Effect of calcium supplements and stage of lactation on the calcium absorption efficiency of lactating women accustomed to low calcium intakes

Fairweather-Tait, S, Prentice, A, Heumann, K G, Jarjou, L M, Stirling, D M, Wharf, S G and Turnlund, J R (1995) Effect of calcium supplements and stage of lactation on the calcium absorption efficiency of lactating women accustomed to low calcium intakes. American Journal of Clinical Nutrition, 62 (6). pp. 1188-92. ISSN 0002-9165

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Abstract

The effect of calcium intake on the calcium absorption efficiency from 100 mL cow milk was measured in lactating Gambian mothers habituated to a low-calcium diet [mean intake 7.08 mmol (283 mg)/d], and compared with UK lactating mothers consuming high-calcium diets [mean intake 29.2 mmol (1168 mg)/d] by using a double stable-isotope technique (oral 44Ca and intravenous 42Ca). In a double-blind trial starting 9 d postpartum, Gambian mothers were given a calcium supplement [17.85 mmol (714 mg)/d] or placebo for 12 mo. At 3 and 12 mo postpartum, mean (+/- SEM) calcium absorption from isotopically enriched milk was 52.3 +/- 3.1% (n = 25) and 47.2 +/- 4.8% (n = 24) in the unsupplemented Gambian mothers and 48.8 +/- 2.8% (n = 28) and 42.9 +/- 3.7% (n = 24) in the supplemented mothers, respectively. There was no effect of supplementation or stage of lactation on the efficiency of calcium absorption. At 3 mo postpartum the UK mothers absorbed 32.2 +/- 3.8% of the isotopically enriched calcium added to milk, which was significantly less than that of the Gambian mothers (P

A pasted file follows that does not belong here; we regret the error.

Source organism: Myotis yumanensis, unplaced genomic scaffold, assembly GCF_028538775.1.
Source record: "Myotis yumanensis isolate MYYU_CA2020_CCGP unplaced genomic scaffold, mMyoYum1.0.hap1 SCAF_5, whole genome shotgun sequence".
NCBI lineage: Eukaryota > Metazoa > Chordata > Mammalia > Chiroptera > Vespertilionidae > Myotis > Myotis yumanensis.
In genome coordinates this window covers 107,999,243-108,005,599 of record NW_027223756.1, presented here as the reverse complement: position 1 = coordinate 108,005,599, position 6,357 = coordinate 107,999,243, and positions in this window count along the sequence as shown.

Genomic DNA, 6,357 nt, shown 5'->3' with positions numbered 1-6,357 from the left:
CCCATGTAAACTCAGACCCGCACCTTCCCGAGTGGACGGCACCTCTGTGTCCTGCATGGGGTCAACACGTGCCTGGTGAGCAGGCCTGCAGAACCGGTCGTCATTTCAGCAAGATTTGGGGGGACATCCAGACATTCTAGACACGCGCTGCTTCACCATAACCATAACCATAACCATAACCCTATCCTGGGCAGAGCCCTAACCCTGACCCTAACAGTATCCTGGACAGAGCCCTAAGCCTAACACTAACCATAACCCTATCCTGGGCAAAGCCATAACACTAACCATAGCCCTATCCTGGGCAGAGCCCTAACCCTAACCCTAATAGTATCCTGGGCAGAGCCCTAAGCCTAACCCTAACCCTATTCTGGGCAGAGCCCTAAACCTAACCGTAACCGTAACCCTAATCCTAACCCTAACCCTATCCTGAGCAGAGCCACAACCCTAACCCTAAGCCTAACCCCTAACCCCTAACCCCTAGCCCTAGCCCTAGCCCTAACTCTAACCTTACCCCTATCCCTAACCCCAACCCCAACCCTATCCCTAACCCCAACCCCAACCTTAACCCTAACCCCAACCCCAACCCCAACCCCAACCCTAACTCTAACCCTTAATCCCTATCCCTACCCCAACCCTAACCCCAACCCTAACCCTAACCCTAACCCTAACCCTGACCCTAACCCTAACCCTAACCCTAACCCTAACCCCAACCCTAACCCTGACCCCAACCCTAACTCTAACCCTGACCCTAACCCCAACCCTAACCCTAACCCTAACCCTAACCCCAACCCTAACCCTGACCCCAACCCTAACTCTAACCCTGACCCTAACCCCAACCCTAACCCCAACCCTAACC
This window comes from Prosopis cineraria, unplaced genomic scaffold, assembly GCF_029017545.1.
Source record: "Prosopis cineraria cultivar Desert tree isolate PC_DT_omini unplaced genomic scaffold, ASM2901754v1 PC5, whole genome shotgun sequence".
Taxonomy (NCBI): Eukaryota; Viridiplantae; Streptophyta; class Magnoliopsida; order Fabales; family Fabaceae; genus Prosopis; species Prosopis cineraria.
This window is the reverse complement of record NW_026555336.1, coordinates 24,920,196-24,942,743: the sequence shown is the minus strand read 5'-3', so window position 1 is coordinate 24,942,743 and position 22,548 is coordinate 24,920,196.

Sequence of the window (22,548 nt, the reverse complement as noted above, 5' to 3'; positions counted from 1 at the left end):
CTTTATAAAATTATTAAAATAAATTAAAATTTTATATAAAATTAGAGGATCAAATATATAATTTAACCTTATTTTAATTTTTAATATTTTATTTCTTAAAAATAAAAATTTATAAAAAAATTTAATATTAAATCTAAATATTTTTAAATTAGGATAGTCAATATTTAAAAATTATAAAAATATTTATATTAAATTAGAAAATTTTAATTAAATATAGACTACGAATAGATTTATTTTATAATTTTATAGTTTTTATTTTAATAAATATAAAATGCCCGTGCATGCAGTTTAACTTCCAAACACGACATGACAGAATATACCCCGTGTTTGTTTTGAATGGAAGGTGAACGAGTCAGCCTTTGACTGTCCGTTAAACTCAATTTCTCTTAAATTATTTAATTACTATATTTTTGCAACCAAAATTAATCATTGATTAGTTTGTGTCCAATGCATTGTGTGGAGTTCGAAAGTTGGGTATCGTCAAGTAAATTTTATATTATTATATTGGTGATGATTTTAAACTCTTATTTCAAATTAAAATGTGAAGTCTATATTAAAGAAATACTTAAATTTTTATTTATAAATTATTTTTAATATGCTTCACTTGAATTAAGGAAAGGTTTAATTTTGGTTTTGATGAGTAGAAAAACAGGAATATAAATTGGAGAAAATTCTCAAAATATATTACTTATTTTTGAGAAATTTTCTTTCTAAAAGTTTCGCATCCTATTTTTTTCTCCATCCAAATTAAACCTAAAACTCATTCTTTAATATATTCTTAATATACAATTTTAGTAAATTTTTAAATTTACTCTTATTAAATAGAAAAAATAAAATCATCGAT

Item Type: Article
Uncontrolled Keywords: absorption,administration, oral,adult,animals,calcium,calcium isotopes,calcium, dietary,dose-response relationship, drug,double-blind method,female,food, fortified,gambia,great britain,humans,injections, intravenous,lactation,mass spectrometry,milk
Faculty \ School: Faculty of Medicine and Health Sciences > Norwich Medical School
Depositing User: Pure Connector
Date Deposited: 05 Aug 2014 13:30
Last Modified: 18 Sep 2018 12:31
URI: https://ueaeprints.uea.ac.uk/id/eprint/49214
DOI:

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